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COMMONWEALTH PENNSYLVANIA v. RICHARD M. MCGUIRE (07/23/82)

filed: July 23, 1982.

COMMONWEALTH OF PENNSYLVANIA
v.
RICHARD M. MCGUIRE, APPELLANT



No. 521 Philadelphia, 1980, Appeal from Judgment of Sentence of the Court of Common Pleas, Criminal Division, of Lyncoming County, No. 78-10-430

COUNSEL

John P. Campana, Williamsport, for appellant.

Robert F. Banks, Assistant District Attorney, Williamsport, for Commonwealth, appellee.

Cercone, President Judge, and Hester and Wieand, JJ. Cercone, President Judge, concurs in the result.

Author: Wieand

[ 302 Pa. Super. Page 229]

Richard McGuire was tried by jury and convicted of indecent assault*fn1 and corruption of minors.*fn2 On direct appeal, after post trial motions were denied and sentence imposed,*fn3 McGuire contends that the trial court erred (1) when it allowed the Commonwealth to introduce evidence of "drinking" by appellant; (2) when it refused a motion for mistrial after the prosecution had cross-examined appellant's wife concerning an unrelated assault in which appellant had allegedly broken his wife's finger; and (3) that the trial court erred by refusing to allow appellant to make a record of closing remarks, alleged to be prejudicial, made by the prosecuting attorney. There is merit in the first two of these contentions; and, therefore, we reverse and remand for a new trial.

Testimony during trial disclosed that Tanya, a nine year old child, came to visit the McGuire home sometime between 11:00 o'clock, A.M., and 12:30 o'clock, P.M. on May 20, 1978. When she arrived, appellant was target shooting on the back porch and drinking a glass of beer. Tanya spoke with appellant, entered the home, found Mrs. McGuire resting, and returned to the back porch. According to Tanya's testimony, appellant then moved his hand under her shorts and patted her buttocks.

This testimony was denied by appellant. He was asked, on cross-examination, if he had been drinking that day and responded: "I had one drink while Tanya was there,

[ 302 Pa. Super. Page 230]

    yes, and the first drink I had that day, I may add." He also denied having experienced lapses of memory. Mrs. McGuire testified as a defense witness to what she had overheard while Tanya and appellant were talking on the back porch. On cross-examination, the prosecuting attorney, over objection, exceeded the scope of direct examination and questioned Mrs. McGuire regarding appellant's alleged prior lapses of memory. When Mrs. McGuire denied knowledge of any memory lapses, the prosecuting attorney asked: "Did you ever tell anyone that your husband had broken your finger and the next day he didn't even remember about it?" After an objection had been overruled and a motion for mistrial denied, the witness answered that she didn't recall ever telling anyone of such an event. Still later, the District Attorney asked her if she had told a policeman that appellant had come home at 9:30 "and started drinking whiskey and kept drinking the rest of the day." There followed a series of questions, not supported factually by any evidence, which assumed that appellant had been drinking whiskey, that he had had a bottle and that he had been drinking all day.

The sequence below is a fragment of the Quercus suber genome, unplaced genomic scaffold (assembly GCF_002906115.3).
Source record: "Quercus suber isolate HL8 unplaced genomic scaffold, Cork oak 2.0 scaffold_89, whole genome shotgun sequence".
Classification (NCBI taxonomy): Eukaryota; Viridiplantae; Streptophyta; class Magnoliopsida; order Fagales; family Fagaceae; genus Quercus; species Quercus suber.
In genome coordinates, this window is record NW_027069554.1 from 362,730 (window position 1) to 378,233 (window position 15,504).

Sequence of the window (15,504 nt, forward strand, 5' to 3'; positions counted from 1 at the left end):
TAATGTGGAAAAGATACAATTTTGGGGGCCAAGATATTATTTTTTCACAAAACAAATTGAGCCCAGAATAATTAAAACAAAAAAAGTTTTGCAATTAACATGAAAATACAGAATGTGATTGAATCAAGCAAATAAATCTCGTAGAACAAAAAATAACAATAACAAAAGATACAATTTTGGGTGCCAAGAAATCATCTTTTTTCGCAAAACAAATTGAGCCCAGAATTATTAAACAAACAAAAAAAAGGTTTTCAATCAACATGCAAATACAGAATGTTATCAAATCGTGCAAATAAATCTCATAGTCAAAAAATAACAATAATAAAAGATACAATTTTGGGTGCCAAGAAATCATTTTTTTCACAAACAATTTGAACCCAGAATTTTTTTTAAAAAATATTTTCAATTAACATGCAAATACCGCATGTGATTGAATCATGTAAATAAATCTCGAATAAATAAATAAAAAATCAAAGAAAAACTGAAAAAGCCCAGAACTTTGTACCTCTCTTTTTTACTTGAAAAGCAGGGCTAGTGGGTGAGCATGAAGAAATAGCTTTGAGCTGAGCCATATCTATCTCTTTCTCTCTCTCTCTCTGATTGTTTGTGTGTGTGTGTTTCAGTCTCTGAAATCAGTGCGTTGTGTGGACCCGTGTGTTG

On rebuttal, the Commonwealth called a witness who testified, over objection, that Mrs. McGuire had told her that appellant "had been drinking all day," and a policeman who testified that Mrs. McGuire told him that appellant "drank heavy all day."

Although the prosecuting attorney neither offered to prove nor proved that appellant had been intoxicated and despite counsel's contention at the time of offering the evidence that appellant's drinking was relevant solely to attack appellant's credibility, the trial court instructed the jury as follows:

Now, I must say this to you, this man is not being tried for drinking. Some of you may have a built-in objection to the use of intoxicating liquor, you will have to put that aside. The only reason I permitted the evidence of drinking to come in is to what extent it may have ...


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